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Healthy Living

Step by step

Step-by-Step WillPower

Do you have a problem with willpower? Do you find yourself making excuses for why you can't stick with your plans to reach your goals? Psychology professor James Rosen of the University of Vermont offers the following guideline for embarking upon and sticking with any endeavor:

  1. Form a commitment
  2. It all starts with desire. You have to be clear with yourself about why you are doing something. The outcome has to be important enough to you to sustain the process. For some people, for instance, losing weight to look better in clothes might be nice, but when the chips are down, the burger and fries win out. For that same person, losing weight to alleviate lower back pain might be far more motivating.

  3. Do it for you
  4. Regardless of all the external spurts to action, you have to ultimately feel that the outcome is something you want and that the time is right to go after it.

  5. Go through the motions
  6. Don't worry or question your commitment if your behavioral change doesn't "feel good" at first. It probably won't, or at least it won't feel natural. You need to go through the motions until the change feels familiar--as a rule of thumb, it takes two weeks to ingrain a strong intention. It takes in the range of four months to turn familiarity into a habit--something you no longer question, but perform automatically or unconsciously.

  7. Do it every day
  8. Frequency is very important to building "habit strength." For instance, if you start walking 2 miles three times a week, that may be just as physically beneficial as walking a mile six days a week, but it is not as habit building.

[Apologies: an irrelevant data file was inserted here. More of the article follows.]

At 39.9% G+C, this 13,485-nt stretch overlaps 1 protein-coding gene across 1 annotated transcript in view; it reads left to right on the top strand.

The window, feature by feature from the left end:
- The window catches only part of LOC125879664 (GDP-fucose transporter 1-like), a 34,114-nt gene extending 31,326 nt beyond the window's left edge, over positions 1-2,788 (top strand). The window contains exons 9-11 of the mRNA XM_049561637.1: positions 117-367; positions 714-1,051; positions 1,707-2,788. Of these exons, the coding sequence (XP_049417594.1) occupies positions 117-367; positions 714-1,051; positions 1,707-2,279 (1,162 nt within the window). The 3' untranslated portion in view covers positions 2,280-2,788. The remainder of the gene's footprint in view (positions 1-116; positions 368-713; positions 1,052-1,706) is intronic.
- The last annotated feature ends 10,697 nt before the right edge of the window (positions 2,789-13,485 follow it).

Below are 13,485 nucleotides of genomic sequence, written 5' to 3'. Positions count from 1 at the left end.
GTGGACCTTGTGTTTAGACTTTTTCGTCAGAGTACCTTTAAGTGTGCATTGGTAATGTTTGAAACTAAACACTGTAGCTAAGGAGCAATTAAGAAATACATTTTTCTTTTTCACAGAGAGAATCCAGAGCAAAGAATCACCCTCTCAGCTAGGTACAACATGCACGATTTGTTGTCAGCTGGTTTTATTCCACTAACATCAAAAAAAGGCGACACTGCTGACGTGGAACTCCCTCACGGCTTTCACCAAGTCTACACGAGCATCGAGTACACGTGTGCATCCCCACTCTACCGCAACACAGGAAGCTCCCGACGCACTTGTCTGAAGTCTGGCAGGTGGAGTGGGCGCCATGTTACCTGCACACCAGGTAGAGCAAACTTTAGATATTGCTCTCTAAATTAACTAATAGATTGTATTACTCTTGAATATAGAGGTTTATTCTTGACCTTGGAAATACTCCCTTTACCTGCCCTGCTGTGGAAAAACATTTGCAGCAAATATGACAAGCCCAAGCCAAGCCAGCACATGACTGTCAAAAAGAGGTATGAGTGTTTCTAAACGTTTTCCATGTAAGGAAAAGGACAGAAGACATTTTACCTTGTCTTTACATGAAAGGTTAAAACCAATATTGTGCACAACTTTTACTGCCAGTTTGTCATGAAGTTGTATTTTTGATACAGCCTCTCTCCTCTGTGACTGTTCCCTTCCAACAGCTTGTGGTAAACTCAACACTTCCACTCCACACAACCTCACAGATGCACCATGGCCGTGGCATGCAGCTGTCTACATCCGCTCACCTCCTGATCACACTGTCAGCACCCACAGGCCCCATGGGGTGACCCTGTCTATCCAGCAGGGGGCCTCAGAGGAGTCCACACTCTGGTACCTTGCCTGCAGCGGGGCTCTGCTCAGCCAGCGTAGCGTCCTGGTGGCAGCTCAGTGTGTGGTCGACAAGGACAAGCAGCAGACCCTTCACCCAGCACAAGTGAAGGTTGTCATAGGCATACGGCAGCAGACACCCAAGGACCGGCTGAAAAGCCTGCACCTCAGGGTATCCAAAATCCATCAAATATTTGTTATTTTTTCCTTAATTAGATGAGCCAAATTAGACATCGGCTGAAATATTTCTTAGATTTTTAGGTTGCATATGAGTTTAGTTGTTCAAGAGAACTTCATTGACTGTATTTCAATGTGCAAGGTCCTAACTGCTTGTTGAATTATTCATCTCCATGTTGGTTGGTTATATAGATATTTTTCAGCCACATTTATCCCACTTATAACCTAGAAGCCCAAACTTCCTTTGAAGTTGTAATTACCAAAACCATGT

In the former case, you are actually not walking on more days than you are walking, leaving your body and mind confused as to which is the "routine" behavior.

  9. Have a schedule
  10. Regularity and rhythm are also important to habit strength. Walking four days a week with no discernible pattern is less reinforcing, less willpower-building, than a Monday, Wednesday, Thursday, Saturday schedule followed at the same time each day without fail. Of course, doing anything at the same time every day kills two birds with one stone.

  11. Make it a priority
  12. The essence of self-regulation is choice. Any behavior you are trying to ingrain has to come, without question, ahead of some other things in your life. What can you give up to make sure you get your daily walk in? Can you put up with a less tidy house? Watch less TV? Even read less? If you go down the list and are not ready to give anything up, maybe you should rethink step one. That's not a lack of willpower, it's a lack of desire.

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